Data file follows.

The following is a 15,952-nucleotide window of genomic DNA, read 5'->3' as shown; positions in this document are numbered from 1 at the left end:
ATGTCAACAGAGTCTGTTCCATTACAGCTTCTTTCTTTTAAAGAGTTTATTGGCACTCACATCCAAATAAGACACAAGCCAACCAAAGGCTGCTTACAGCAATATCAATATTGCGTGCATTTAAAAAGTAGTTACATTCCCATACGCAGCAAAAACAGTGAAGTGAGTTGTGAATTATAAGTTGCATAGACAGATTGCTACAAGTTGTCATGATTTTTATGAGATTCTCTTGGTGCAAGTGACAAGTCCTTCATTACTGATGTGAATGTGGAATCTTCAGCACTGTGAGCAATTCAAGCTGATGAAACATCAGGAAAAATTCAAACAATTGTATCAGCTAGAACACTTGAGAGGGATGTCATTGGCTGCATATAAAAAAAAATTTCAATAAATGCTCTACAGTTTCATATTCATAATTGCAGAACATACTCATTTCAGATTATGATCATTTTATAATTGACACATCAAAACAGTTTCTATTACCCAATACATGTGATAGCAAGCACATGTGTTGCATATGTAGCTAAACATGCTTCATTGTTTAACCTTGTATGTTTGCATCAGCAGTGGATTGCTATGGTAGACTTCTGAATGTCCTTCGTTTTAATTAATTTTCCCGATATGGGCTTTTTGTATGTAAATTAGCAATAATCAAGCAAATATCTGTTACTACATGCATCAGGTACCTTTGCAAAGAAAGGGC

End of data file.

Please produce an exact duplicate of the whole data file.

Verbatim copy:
The following is a 15,952-nucleotide window of genomic DNA, read 5'->3' as shown; positions in this document are numbered from 1 at the left end:
ATGTCAACAGAGTCTGTTCCATTACAGCTTCTTTCTTTTAAAGAGTTTATTGGCACTCACATCCAAATAAGACACAAGCCAACCAAAGGCTGCTTACAGCAATATCAATATTGCGTGCATTTAAAAAGTAGTTACATTCCCATACGCAGCAAAAACAGTGAAGTGAGTTGTGAATTATAAGTTGCATAGACAGATTGCTACAAGTTGTCATGATTTTTATGAGATTCTCTTGGTGCAAGTGACAAGTCCTTCATTACTGATGTGAATGTGGAATCTTCAGCACTGTGAGCAATTCAAGCTGATGAAACATCAGGAAAAATTCAAACAATTGTATCAGCTAGAACACTTGAGAGGGATGTCATTGGCTGCATATAAAAAAAAATTTCAATAAATGCTCTACAGTTTCATATTCATAATTGCAGAACATACTCATTTCAGATTATGATCATTTTATAATTGACACATCAAAACAGTTTCTATTACCCAATACATGTGATAGCAAGCACATGTGTTGCATATGTAGCTAAACATGCTTCATTGTTTAACCTTGTATGTTTGCATCAGCAGTGGATTGCTATGGTAGACTTCTGAATGTCCTTCGTTTTAATTAATTTTCCCGATATGGGCTTTTTGTATGTAAATTAGCAATAATCAAGCAAATATCTGTTACTACATGCATCAGGTACCTTTGCAAAGAAAGGGC